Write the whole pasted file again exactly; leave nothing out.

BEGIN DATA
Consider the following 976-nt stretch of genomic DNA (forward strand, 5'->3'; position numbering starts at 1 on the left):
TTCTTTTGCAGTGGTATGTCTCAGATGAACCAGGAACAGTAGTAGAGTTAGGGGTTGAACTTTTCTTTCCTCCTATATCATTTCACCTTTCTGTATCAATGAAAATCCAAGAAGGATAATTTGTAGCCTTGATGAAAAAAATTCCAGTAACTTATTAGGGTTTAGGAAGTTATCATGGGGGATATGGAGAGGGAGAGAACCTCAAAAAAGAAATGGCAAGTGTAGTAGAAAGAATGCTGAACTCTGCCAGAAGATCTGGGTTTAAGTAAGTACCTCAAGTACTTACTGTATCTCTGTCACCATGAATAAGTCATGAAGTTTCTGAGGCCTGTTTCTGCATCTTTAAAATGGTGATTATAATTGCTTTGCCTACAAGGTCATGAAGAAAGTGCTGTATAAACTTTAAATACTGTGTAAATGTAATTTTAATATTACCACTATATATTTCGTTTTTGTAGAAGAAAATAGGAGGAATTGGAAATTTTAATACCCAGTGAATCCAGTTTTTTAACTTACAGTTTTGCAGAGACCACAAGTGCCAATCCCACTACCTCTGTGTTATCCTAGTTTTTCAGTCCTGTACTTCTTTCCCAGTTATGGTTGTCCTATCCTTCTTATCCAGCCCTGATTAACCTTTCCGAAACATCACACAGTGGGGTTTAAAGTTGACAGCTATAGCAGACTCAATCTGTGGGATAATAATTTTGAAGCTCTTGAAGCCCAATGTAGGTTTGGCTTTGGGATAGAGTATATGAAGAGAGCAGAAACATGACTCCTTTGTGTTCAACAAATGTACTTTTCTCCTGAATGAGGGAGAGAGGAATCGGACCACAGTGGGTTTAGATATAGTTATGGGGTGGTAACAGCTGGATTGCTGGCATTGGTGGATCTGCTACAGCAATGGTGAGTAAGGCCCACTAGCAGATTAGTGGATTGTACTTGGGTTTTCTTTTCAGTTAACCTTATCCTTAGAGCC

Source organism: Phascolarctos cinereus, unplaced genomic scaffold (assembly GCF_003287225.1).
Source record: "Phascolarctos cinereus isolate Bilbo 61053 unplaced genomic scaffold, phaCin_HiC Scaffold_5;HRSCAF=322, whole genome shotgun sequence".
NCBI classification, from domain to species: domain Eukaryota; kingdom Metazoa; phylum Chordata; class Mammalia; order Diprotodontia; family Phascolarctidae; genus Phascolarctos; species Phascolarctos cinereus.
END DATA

Consider the following 976-nt stretch of genomic DNA (forward strand, 5'->3'; position numbering starts at 1 on the left):
TTCTTTTGCAGTGGTATGTCTCAGATGAACCAGGAACAGTAGTAGAGTTAGGGGTTGAACTTTTCTTTCCTCCTATATCATTTCACCTTTCTGTATCAATGAAAATCCAAGAAGGATAATTTGTAGCCTTGATGAAAAAAATTCCAGTAACTTATTAGGGTTTAGGAAGTTATCATGGGGGATATGGAGAGGGAGAGAACCTCAAAAAAGAAATGGCAAGTGTAGTAGAAAGAATGCTGAACTCTGCCAGAAGATCTGGGTTTAAGTAAGTACCTCAAGTACTTACTGTATCTCTGTCACCATGAATAAGTCATGAAGTTTCTGAGGCCTGTTTCTGCATCTTTAAAATGGTGATTATAATTGCTTTGCCTACAAGGTCATGAAGAAAGTGCTGTATAAACTTTAAATACTGTGTAAATGTAATTTTAATATTACCACTATATATTTCGTTTTTGTAGAAGAAAATAGGAGGAATTGGAAATTTTAATACCCAGTGAATCCAGTTTTTTAACTTACAGTTTTGCAGAGACCACAAGTGCCAATCCCACTACCTCTGTGTTATCCTAGTTTTTCAGTCCTGTACTTCTTTCCCAGTTATGGTTGTCCTATCCTTCTTATCCAGCCCTGATTAACCTTTCCGAAACATCACACAGTGGGGTTTAAAGTTGACAGCTATAGCAGACTCAATCTGTGGGATAATAATTTTGAAGCTCTTGAAGCCCAATGTAGGTTTGGCTTTGGGATAGAGTATATGAAGAGAGCAGAAACATGACTCCTTTGTGTTCAACAAATGTACTTTTCTCCTGAATGAGGGAGAGAGGAATCGGACCACAGTGGGTTTAGATATAGTTATGGGGTGGTAACAGCTGGATTGCTGGCATTGGTGGATCTGCTACAGCAATGGTGAGTAAGGCCCACTAGCAGATTAGTGGATTGTACTTGGGTTTTCTTTTCAGTTAACCTTATCCTTAGAGCC

Source organism: Phascolarctos cinereus, unplaced genomic scaffold (assembly GCF_003287225.1).
Source record: "Phascolarctos cinereus isolate Bilbo 61053 unplaced genomic scaffold, phaCin_HiC Scaffold_5;HRSCAF=322, whole genome shotgun sequence".
NCBI classification, from domain to species: domain Eukaryota; kingdom Metazoa; phylum Chordata; class Mammalia; order Diprotodontia; family Phascolarctidae; genus Phascolarctos; species Phascolarctos cinereus.